Adrian Peterson ran through opposing teams filled with 300-pound defenders at will last season, but he was nearly done in by a shrimp weighing a fraction of a pound.
The Minnesota Vikings running back returned in 2012 from an ACL injury, also dealing with head injuries and broken bones, but none of them could stop him. While he’s nearly unbeatable on the field, Peterson learned the hard way about a much more dangerous — even potentially deadly — weakness.
Peterson said he was eating a bowl of shrimp gumbo during training camp last summer when he went into anaphylactic shock. Before that he had no idea he was allergic to shellfish. In fact, he said seafood used to be one of his favorite foods.
“I thought I was Superman until I experienced that life-changing anaphylactic shock,” Peterson told USA Today. “I was eating lunch and gobbled down a couple of bowls of gumbo.”
“Then, 15 minutes later, I’m in my dorm room resting up. My eyes started itching and my throat was swelling up. I could barely breathe.”
Adrian Peterson had the presence of mind to call the team trainer, Eric Sugerman, who race to help with an EpiPen that stabilized Peterson long enough to make it to the hospital. The near-death incident has now prompted Peterson to join the maker of EpiPen to take part in an Anaphlaxis Preparedness Campaign.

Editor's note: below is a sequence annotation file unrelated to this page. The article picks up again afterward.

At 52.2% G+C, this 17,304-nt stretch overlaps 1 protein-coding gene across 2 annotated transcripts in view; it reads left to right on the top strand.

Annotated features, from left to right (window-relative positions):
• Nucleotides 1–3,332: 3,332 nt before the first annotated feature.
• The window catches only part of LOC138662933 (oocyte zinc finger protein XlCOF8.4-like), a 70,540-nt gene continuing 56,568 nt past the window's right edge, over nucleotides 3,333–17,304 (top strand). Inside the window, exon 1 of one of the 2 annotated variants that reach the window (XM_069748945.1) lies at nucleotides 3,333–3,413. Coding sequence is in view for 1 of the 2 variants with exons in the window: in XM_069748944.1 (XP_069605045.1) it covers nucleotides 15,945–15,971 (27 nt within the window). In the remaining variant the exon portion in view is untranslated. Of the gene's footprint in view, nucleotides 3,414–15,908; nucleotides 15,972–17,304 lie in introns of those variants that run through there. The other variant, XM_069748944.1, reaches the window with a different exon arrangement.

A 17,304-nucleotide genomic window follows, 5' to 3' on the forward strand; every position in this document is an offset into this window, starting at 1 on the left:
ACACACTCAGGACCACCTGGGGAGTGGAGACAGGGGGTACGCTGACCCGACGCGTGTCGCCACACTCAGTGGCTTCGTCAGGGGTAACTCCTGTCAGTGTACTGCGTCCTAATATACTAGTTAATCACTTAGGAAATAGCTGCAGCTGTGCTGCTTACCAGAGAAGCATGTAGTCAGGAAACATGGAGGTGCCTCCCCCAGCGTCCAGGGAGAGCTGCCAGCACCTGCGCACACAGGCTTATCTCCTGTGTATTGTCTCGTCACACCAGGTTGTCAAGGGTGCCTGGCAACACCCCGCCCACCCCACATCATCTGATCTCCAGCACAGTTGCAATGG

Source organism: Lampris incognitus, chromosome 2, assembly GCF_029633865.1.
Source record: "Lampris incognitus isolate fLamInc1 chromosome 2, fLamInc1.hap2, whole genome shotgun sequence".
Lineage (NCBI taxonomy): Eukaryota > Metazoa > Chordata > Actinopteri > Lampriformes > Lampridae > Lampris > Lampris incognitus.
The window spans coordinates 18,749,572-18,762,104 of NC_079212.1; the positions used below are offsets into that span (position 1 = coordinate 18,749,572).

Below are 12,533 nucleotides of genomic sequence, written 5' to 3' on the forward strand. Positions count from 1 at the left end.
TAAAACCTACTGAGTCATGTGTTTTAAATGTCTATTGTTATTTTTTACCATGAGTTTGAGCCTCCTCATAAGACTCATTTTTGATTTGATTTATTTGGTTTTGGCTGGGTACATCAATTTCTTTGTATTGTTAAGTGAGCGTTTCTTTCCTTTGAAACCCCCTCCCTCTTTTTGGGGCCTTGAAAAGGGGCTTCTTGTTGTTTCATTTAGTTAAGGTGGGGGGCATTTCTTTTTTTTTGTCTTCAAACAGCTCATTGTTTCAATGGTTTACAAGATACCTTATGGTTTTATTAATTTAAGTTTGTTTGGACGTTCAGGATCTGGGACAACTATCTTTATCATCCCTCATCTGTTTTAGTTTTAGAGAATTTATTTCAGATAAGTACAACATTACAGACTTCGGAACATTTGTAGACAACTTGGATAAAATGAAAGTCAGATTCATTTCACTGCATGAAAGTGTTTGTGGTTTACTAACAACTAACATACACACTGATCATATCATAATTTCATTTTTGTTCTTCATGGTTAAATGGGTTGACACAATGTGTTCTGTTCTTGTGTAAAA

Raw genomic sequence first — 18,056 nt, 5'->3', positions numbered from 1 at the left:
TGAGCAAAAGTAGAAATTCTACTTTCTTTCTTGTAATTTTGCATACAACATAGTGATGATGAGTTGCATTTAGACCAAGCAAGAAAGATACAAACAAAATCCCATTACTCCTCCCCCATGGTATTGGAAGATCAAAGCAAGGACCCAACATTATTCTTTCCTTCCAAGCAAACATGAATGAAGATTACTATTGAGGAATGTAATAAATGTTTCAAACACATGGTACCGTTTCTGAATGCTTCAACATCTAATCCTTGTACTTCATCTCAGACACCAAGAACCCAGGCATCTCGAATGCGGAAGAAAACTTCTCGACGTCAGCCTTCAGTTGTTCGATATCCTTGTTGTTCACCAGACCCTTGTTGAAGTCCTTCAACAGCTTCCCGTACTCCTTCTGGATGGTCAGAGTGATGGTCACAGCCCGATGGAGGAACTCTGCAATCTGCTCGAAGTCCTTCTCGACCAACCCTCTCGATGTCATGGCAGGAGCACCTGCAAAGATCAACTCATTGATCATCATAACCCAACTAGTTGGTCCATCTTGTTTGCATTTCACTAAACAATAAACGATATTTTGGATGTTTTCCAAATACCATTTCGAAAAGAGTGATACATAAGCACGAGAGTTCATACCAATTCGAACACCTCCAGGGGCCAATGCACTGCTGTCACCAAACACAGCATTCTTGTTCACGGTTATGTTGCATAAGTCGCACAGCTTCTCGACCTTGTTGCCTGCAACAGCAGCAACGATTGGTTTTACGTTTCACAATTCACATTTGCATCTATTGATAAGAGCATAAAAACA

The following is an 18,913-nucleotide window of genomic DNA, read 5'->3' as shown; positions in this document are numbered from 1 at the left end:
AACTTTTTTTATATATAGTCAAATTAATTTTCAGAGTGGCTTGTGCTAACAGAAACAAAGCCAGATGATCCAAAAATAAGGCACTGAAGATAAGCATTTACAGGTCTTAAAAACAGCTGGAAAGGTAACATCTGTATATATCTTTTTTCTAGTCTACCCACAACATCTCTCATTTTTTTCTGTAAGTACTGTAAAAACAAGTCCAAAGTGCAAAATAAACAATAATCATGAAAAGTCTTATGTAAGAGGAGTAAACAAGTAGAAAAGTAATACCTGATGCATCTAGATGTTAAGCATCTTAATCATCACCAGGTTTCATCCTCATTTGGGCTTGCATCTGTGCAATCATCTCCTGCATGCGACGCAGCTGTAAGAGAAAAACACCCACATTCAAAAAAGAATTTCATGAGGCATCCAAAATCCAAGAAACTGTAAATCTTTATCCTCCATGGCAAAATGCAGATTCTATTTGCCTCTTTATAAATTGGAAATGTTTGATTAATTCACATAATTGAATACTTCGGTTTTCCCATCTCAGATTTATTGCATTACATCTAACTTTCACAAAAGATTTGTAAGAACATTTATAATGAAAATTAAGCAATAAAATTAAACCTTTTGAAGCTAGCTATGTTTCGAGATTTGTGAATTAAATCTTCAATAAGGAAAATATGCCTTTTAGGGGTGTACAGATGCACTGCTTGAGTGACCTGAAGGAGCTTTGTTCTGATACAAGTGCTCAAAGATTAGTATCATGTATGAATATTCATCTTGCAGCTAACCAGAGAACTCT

Peterson made quite a comeback in 2012. After suffering a torn ACL on Christmas Eve 2011, he defied the odds and not only came back for the next season, but had the best year of his career. His comeback has become an inspiration for other players trying to recover from ACL tears, including Darrelle Revis and Robert Griffin III.
Adrian Peterson recovered pretty well from his seafood allergy incident as well. He came within a hair of setting the NFL rushing record last year, ending nine yards away with 2,097 yards.